A lot of these are replacements for things that come with Windows, or replacement for the “standard” programs that everybody else uses. They’re generally smaller, more useful, and more fun. Think of them as a Mini Cooper for software applications.
cdex is a CD extracting (ripping) program. Works with freedb to get the track names. Supports WAV, MP3, Ogg, and WMA, and FLAC (if you set that one up).
1by1 is a simple music playing program. It plays a directory at a time.
Foxit Reader is a replacement PDF reader. Adobe’s reader is bloated and loads terribly slowly. This is a delight.
Taskix lets you reorder the application buttons at the bottom of the screen. I like mine in a certain order. This does that, and stays out of the way the rest of the time.
Ultra Explorer is a replacement for Windows Explorer. It has a neat mode (View | Column Mode) that displays successive directories as columns, removing the need for the back or up buttons. See the screen shot here.
Process Explorer helps you see exactly what’s running on your computer, and what all it calls. A techie’s dream. Much better than MS Task Manager. Another one from SysInternals.
Notepad++ is a text editor that has lots of neat features. Not a word processor.
Irfanview displays all sorts of pictures, and includes some mark-up utilities (circling the important part of a screen shot, for example). Get the plug-ins.
Picasa is from Google. It will index all your pictures and has some basic (but very useful) photo tweaking tools.
Google Apps is on-line word processing, spreadsheet usage, and more. You can be collaborative on this.
Open Office is the functional replacement for MS office. I interchange documents with work all the time with no problems.
Xyzzy is a pronounceable password generator (and a secret word from the Adventure game).
Filezilla is a friendly FTP program for updating your web site. I have used the client, not the server.
Microsoft’s Power Toys – specifically TweakUI and Dos Prompt Here (they call it Open Command Window Here). You can do some nice desktop tweaking with the first, and save yourself a lot of typing with the second. I have not used all of the Power Toys, but do use the two I mention.
7-zip is a file compressor/decompressor. I’d say that it’s a functional replacement for WinZip – except that it does so much more.
DeepBurner is a CD burning program. It creates perfect audio CDs at church – hundreds of them. Just do them one at a time instead of more than one. This is another program with a paid version – stick with the free one.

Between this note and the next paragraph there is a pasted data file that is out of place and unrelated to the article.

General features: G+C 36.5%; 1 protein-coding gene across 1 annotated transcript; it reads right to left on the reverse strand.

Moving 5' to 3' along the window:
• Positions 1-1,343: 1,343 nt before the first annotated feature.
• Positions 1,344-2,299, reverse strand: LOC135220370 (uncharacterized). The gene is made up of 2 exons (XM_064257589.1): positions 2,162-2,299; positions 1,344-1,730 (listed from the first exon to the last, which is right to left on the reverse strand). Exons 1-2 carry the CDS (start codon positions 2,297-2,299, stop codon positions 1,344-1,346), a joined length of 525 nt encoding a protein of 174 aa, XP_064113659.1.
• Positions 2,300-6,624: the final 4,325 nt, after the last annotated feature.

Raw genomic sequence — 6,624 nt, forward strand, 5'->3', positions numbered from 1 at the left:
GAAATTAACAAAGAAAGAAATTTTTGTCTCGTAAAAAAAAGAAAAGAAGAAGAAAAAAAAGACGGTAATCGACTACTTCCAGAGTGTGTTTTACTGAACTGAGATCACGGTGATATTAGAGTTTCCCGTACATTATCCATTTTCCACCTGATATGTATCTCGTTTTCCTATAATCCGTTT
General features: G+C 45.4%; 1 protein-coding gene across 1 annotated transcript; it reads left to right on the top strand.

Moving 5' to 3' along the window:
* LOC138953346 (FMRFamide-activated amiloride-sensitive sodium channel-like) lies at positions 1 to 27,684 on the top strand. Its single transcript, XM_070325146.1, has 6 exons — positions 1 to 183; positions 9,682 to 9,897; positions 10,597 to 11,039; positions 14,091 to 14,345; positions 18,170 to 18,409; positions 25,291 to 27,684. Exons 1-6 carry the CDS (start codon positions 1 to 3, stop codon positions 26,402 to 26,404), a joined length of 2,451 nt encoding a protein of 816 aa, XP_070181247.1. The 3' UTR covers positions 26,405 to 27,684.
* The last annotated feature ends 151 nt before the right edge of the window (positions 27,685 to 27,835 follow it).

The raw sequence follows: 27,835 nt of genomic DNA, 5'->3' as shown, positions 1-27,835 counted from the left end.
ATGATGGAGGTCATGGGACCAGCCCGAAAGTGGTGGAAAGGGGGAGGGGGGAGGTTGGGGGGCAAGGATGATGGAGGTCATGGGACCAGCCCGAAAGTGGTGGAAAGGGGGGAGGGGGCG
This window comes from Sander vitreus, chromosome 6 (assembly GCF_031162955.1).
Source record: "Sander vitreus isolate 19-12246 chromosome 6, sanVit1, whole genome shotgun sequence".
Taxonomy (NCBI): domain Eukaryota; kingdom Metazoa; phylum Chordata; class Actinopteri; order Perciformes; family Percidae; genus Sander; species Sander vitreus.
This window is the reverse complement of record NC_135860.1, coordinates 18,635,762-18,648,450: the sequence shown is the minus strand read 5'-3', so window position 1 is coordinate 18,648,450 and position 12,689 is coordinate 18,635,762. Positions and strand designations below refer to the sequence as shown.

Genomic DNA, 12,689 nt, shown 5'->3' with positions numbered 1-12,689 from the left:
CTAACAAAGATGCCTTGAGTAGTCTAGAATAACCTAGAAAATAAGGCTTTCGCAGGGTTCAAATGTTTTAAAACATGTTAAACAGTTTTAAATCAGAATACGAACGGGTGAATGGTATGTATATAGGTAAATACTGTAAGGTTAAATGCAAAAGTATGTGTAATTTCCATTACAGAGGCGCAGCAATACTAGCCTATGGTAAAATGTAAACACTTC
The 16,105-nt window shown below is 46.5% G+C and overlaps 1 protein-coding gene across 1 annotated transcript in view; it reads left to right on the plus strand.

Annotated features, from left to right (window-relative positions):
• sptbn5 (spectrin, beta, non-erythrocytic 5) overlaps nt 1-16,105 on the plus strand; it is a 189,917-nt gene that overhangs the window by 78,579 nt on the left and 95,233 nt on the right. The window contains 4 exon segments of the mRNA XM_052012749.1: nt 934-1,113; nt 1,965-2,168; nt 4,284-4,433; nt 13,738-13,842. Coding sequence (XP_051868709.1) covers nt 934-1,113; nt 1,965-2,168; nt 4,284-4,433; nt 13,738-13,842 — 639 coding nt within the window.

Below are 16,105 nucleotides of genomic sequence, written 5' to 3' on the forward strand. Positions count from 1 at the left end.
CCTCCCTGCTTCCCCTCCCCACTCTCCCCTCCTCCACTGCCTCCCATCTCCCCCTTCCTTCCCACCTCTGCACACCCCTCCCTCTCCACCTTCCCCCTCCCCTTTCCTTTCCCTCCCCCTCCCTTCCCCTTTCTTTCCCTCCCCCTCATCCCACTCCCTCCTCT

Audacity is a sound recording studio. Very sharp, very flexible.
This is general advice on how to keep your PC current. This can be ignored if you want.
Keep your software up-to-date. Some of it will phone home for updates, some of it won’t. Microsoft publishes their fixes monthly, on the first Tuesday of the month. You can set your PC to download and install the updates automatically. That’s the safest thing to do. I don’t do that, preferring to see what goes onto my PC, but I’m a geek. Lots of other application software has an option to check for new versions. I’d rather do that manually (but do it – I’m compulsive about that) instead of having a piece of software running all the time that checks for updates. I would rather use up mental energy remembering than use up computer resources having it watch for something.
You can also watch for updates to the computer’s BIOS. This can fix bugs, or can add functionality and/or speed. And it’s not necessary, and can mess up your PC if done wrongly. Proceed at your own risk.
The same goes for drivers for your video card. If your card is newer, there may be frequent driver updates that will add more speed or capabilities.
Here’s where it starts to get seriously weird. If you don’t live in an alternate universe (at least occasionally), these are not for you.
Ubuntu is a leading Linux distribution. You can download their bootable CD and boot it on your PC, running it from the CD. If you like it enough, you can dual-boot your PC, so that you can run either Windows or Ubuntu. It’s useful for times when Windows doesn’t work.
VMWare Player helps out for times when you want it all. VMWare does something called virtualization, which means that it created a computer in software. Whatever runs in the software computer interacts with the hardware computer, but is not running directly on the hardware. They have a lot of appliances (pre-built operating systems for the player) here. You can download the player, an appliance (like Ubuntu), and run them inside Windows. Specific disclaimer: I haven’t used the player or the appliances. I do use VMWare to run Windows on my Linux box. It works, and works well. I work from home one day a week, and do all my work inside my virtual Windows machine, including connecting over a VPN to work. And all the Windows software doesn’t realize that it’s not running on hardware. Astounding.
Good luck with all the possibilities. I am available for consulting. You don’t want to pay my fees.